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Brain Res. 2007 Jul 23;1159:134-40. Epub 2007 May 23.

Clock gene expression in the rat retina: effects of lighting conditions and photoreceptor degeneration.

Author information

  • 1Circadian Rhythms and Sleep Disorders Program, Neuroscience Institute, Morehouse School of Medicine, 720 Westview Dr, Atlanta, GA 30310-1495, USA. gtosini@msm.edu

Abstract

Previous studies have shown that, in the Royal College of Surgeon rat, circadian rhythms in the retinal dopaminergic and melatonergic systems are still present after the photoreceptors have degenerated, thus demonstrating that circadian rhythmicity in the mammalian retina can be generated independently from the photoreceptors. The aim of the present study was to investigate the pattern of expression of the clock genes in the retina of the Royal College of Surgeons rat under different lighting conditions. Expression of clock genes was investigated in the retina of normal and dystrophic Royal College of Surgeons rats under 12 h of light/12 h of dark (LD), constant darkness (DD) and constant light (LL) using Real Time Quantitative RT-PCR. Our data indicate that, in control animals, Period1, Period2, Cryptochrome1, Cryptochrome2, Clock, Rora, Rev-Erb alpha and Npas2 mRNA levels showed a significant variation over the sampling period in LD cycles and in DD, whereas Bmal1 mRNA did not show any significant variation. In LL, the transcripts for Per1, Per2, Clock and Rev-Erb alpha showed significant temporal variations. In the dystrophic retina, only Per1 and Per2 mRNA levels showed a temporal variation over the 20-h period. Our work indicates that degeneration of the photoreceptor cells dramatically affected the expression levels and patterns of many clock genes. Finally, the present study suggests that investigating the expression pattern of clock genes using the whole retina or animals with photoreceptor degeneration may not provide any definitive answers about the working of the retinal circadian clock system.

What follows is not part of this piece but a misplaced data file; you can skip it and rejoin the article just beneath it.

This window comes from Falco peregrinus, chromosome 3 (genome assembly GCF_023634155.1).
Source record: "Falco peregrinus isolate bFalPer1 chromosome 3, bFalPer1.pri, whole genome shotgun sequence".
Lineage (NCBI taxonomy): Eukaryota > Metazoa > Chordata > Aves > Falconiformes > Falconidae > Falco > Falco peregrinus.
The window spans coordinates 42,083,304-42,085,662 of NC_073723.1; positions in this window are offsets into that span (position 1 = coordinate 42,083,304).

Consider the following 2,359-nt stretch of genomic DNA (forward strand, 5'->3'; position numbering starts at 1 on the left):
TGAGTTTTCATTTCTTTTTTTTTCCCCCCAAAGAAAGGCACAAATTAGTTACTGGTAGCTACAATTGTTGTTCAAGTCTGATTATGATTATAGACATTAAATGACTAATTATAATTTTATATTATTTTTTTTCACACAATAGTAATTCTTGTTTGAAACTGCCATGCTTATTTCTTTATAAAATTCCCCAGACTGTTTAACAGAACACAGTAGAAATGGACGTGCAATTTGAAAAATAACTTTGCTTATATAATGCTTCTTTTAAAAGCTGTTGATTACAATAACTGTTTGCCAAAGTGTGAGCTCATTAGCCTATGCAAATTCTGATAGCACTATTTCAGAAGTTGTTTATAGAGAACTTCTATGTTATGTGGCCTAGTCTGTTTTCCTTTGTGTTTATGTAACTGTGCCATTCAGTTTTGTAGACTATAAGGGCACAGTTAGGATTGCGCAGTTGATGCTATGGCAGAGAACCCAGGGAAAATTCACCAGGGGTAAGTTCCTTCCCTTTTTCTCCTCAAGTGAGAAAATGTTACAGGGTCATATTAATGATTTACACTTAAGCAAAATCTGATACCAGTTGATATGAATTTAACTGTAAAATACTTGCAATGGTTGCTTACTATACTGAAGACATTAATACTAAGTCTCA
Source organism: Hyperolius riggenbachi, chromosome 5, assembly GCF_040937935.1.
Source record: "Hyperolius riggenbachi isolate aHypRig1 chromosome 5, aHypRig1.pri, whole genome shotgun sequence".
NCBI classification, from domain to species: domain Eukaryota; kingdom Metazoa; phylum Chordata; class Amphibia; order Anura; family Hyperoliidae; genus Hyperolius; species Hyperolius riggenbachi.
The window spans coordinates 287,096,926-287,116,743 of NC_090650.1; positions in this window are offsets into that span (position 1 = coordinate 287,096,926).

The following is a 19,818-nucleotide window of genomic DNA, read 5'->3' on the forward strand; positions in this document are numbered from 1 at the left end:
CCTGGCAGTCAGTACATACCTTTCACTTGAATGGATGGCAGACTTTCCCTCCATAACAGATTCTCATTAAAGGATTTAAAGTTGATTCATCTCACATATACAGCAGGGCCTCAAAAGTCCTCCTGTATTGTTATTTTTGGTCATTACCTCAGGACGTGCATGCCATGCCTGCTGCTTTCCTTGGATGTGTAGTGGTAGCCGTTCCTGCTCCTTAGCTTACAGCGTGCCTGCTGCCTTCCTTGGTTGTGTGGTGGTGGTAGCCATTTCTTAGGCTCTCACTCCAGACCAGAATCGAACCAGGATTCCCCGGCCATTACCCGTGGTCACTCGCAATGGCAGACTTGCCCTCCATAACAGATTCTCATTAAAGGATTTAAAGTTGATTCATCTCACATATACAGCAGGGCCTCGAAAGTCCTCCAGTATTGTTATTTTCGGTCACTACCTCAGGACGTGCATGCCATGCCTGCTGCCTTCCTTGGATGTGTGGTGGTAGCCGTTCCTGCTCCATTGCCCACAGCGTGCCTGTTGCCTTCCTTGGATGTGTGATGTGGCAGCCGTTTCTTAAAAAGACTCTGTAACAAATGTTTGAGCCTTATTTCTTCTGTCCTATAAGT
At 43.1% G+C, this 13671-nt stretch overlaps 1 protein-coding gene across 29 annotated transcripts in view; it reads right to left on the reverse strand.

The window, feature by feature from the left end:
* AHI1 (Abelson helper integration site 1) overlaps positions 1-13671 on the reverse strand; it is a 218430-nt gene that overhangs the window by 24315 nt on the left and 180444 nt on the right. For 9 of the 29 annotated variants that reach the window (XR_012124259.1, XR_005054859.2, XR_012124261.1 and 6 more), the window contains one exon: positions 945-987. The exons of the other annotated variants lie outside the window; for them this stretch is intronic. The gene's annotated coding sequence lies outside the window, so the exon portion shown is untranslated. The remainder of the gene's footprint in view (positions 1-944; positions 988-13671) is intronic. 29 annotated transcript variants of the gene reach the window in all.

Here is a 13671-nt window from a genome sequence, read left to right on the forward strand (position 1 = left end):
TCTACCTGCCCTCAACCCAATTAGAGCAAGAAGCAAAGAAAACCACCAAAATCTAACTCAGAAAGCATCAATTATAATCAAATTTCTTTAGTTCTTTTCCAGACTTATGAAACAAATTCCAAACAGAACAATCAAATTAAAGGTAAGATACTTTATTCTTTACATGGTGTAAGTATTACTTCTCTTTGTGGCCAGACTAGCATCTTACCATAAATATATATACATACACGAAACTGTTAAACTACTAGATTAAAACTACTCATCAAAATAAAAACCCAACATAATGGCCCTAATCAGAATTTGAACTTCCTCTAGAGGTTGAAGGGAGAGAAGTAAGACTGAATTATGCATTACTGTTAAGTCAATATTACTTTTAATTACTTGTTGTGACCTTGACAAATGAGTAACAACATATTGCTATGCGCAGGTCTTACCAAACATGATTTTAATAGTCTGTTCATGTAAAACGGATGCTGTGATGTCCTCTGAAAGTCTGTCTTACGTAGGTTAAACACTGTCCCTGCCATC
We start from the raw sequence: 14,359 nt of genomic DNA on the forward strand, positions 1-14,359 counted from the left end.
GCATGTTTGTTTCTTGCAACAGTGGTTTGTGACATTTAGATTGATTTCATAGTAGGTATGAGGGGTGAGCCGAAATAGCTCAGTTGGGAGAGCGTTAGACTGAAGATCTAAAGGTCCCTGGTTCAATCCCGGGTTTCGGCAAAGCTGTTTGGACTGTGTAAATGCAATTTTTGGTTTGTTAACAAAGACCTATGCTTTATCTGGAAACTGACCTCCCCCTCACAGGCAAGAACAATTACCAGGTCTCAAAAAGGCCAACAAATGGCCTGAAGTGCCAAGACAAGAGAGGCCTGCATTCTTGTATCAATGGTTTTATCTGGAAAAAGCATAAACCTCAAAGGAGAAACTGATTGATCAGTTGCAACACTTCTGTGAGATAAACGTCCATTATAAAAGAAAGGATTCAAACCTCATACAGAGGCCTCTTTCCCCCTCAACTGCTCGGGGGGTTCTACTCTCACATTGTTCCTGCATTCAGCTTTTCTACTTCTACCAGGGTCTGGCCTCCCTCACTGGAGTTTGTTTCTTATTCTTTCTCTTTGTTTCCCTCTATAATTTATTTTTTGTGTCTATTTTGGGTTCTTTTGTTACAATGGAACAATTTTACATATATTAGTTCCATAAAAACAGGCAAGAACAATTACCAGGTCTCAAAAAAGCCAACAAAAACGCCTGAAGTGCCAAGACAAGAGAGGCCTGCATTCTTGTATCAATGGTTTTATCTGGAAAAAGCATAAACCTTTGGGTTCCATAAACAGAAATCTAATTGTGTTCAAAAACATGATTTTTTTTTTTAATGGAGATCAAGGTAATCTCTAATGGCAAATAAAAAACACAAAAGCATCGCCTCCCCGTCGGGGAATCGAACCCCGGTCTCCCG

PMID:
17560558
[PubMed - indexed for MEDLINE]
PMCID:
PMC1994112
Free PMC Article

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